A Day of ‘Experiences’ (Meltem Yasdag, ITP 2011, Turkey)

Written by Meltem Yasdag, Culture and Tourism Expert, Ministry of Culture and Tourism, Turkey (ITP 2011)

On Wednesday, we continued to discover Northern Ireland museums and their collections. After Tuesday at TITANICa, which is located in Ulster Folk and Transport Museum and tells the story of the Titanic with its original collection, we went to Titanic Belfast / Titanic Experience in the morning. Titanic Belfast had an exhibition system that used almost all the new-fashioned display techniques to make the visitor feel like they are inside of the Titanic. It extended over nine interactive galleries with multiple dimensions to the exhibition.

The galleries were respectively:

  • Boomtown Belfast, where the visitor explores Belfast’s booming industries and why the Titanic was built in this city;
  • The Shipyard, which gave an opportunity to explore the blueprints of Titanic as an interactive floor – it was the first time for all of us to have this experience in a museum;
  • The Launch, where the visitor felt transported to 12:13pm on 31st May 1911 to the site where Titanic was built, with documents like a ticket for the launch and a floor map;
  • The Fit-Out, in which the visitor discovers the cabins, the fabrics (with the experience of hands-on), the crockery, and a display of the 1st, 2nd and 3rd class cabins with a 3D-model animation;
  • The Maiden Voyage, where the visitor can see the Titanic’s route, which also has original newspapers and tickets of her first voyage;
  • The Sinking, which explores the moment she struck an iceberg, while playing survivors’ stories with the accompaniment of the world’s media;
  • The Aftermath, with a life-sized replica lifeboat, which has all the debates about the reason for her sinking. The interesting thing about this gallery is that it provides insights on how Titanic’s story might have developed, if she had not sunk, using the sister ships Olympic and Britannica’s adventures;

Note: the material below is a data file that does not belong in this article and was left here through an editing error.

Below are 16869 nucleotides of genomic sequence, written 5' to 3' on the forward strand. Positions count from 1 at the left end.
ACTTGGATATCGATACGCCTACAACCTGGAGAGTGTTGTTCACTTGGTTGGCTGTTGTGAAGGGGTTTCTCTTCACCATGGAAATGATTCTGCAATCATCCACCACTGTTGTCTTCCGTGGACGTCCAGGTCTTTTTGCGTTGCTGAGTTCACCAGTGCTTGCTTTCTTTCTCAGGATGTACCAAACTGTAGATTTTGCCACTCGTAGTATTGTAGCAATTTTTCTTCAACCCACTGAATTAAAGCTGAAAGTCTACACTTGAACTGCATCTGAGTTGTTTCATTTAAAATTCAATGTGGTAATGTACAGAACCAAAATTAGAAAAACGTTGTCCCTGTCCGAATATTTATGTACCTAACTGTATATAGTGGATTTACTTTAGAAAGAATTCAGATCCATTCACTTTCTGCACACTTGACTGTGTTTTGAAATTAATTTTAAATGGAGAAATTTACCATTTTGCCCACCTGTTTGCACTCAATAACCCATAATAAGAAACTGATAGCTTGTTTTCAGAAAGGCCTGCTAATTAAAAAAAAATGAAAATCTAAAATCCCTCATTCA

• Myths & Reality, which shows to the visitor how the significance of the Titanic story has captured the world’s imagination through film;
  • And Titanic Beneath, the last gallery, which tells the discovery the Titanic under the sea using a theatre experience.

We discussed our thoughts about and our highlights from the Experience in the café after our visit, talking about the building and design, the interpretation and interactives. What effect (if any) does it have for a visit when there are no artefacts?

In the afternoon, we experienced Belfast’s ‘infamous’ jail: Crumlin Road Gaol. This place first opened its gates to prisoners in 1846 and for 150 years was fully operational prison until 1996. Today the building is surprisingly used for private events like weddings.

With our tour guide, who was expert with his topic, we talked about what life was like for those imprisoned in ‘The Crum’. We also saw what prison conditions were like throughout the Gaol’s history. And finally we visited the execution chamber and grave site, in which many of the executed men still remain. Using this type of original building as a museum impressed all of us. We spoke afterwards about the special events and Christmas programmes taking place in the building: of course these will bring important revenue, but do they reduce the impact of the building and its components?

Welcome Meeting 1
After this intensive day of experiences, we attended the Welcome Reception of the Museums Association Conference 2018 at Belfast City Hall. We met new people and networked, talking about what we do and why we are here in Belfast. Thus we could directly reach people from UK museums and found curators in accordance with our interest. So now its time to experience the Museums Association Conference & Exhibition 2018, which is the the biggest event of its kind in Europe for museum and heritage professionals.